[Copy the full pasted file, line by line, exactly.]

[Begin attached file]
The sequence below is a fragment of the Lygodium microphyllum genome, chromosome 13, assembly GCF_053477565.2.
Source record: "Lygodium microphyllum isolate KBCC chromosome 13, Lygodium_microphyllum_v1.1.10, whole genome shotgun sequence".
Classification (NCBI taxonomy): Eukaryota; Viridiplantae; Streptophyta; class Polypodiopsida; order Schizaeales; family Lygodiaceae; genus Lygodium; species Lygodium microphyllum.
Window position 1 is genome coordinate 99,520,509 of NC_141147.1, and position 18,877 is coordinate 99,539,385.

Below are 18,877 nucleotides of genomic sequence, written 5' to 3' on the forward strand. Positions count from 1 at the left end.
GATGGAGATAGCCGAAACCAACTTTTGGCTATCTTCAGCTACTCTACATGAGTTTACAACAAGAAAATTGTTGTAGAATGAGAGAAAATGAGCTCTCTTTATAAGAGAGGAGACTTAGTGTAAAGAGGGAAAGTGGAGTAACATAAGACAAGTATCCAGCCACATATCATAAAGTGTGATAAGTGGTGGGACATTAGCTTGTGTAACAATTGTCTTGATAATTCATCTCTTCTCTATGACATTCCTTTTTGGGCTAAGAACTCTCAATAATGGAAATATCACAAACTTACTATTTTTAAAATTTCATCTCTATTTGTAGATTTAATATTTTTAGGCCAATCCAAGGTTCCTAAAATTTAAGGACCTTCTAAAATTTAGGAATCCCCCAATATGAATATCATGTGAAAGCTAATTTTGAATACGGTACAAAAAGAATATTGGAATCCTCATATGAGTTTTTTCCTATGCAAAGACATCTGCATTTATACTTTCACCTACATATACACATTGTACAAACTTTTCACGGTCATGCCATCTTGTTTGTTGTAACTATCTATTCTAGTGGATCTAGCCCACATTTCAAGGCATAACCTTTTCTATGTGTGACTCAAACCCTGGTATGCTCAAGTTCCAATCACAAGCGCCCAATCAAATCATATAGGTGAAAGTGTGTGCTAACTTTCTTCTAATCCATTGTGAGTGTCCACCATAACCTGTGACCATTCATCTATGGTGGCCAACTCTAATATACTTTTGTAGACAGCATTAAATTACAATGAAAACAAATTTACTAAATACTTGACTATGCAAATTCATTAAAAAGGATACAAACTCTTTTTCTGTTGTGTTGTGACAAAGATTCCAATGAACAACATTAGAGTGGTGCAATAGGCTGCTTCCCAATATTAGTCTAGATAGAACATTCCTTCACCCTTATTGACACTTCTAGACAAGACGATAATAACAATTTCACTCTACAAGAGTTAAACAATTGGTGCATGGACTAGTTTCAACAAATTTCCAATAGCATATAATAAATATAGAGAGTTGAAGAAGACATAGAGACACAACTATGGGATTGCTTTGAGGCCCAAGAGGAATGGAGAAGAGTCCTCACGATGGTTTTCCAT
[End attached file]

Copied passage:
The sequence below is a fragment of the Lygodium microphyllum genome, chromosome 13, assembly GCF_053477565.2.
Source record: "Lygodium microphyllum isolate KBCC chromosome 13, Lygodium_microphyllum_v1.1.10, whole genome shotgun sequence".
Classification (NCBI taxonomy): Eukaryota; Viridiplantae; Streptophyta; class Polypodiopsida; order Schizaeales; family Lygodiaceae; genus Lygodium; species Lygodium microphyllum.
Window position 1 is genome coordinate 99,520,509 of NC_141147.1, and position 18,877 is coordinate 99,539,385.

Below are 18,877 nucleotides of genomic sequence, written 5' to 3' on the forward strand. Positions count from 1 at the left end.
GATGGAGATAGCCGAAACCAACTTTTGGCTATCTTCAGCTACTCTACATGAGTTTACAACAAGAAAATTGTTGTAGAATGAGAGAAAATGAGCTCTCTTTATAAGAGAGGAGACTTAGTGTAAAGAGGGAAAGTGGAGTAACATAAGACAAGTATCCAGCCACATATCATAAAGTGTGATAAGTGGTGGGACATTAGCTTGTGTAACAATTGTCTTGATAATTCATCTCTTCTCTATGACATTCCTTTTTGGGCTAAGAACTCTCAATAATGGAAATATCACAAACTTACTATTTTTAAAATTTCATCTCTATTTGTAGATTTAATATTTTTAGGCCAATCCAAGGTTCCTAAAATTTAAGGACCTTCTAAAATTTAGGAATCCCCCAATATGAATATCATGTGAAAGCTAATTTTGAATACGGTACAAAAAGAATATTGGAATCCTCATATGAGTTTTTTCCTATGCAAAGACATCTGCATTTATACTTTCACCTACATATACACATTGTACAAACTTTTCACGGTCATGCCATCTTGTTTGTTGTAACTATCTATTCTAGTGGATCTAGCCCACATTTCAAGGCATAACCTTTTCTATGTGTGACTCAAACCCTGGTATGCTCAAGTTCCAATCACAAGCGCCCAATCAAATCATATAGGTGAAAGTGTGTGCTAACTTTCTTCTAATCCATTGTGAGTGTCCACCATAACCTGTGACCATTCATCTATGGTGGCCAACTCTAATATACTTTTGTAGACAGCATTAAATTACAATGAAAACAAATTTACTAAATACTTGACTATGCAAATTCATTAAAAAGGATACAAACTCTTTTTCTGTTGTGTTGTGACAAAGATTCCAATGAACAACATTAGAGTGGTGCAATAGGCTGCTTCCCAATATTAGTCTAGATAGAACATTCCTTCACCCTTATTGACACTTCTAGACAAGACGATAATAACAATTTCACTCTACAAGAGTTAAACAATTGGTGCATGGACTAGTTTCAACAAATTTCCAATAGCATATAATAAATATAGAGAGTTGAAGAAGACATAGAGACACAACTATGGGATTGCTTTGAGGCCCAAGAGGAATGGAGAAGAGTCCTCACGATGGTTTTCCAT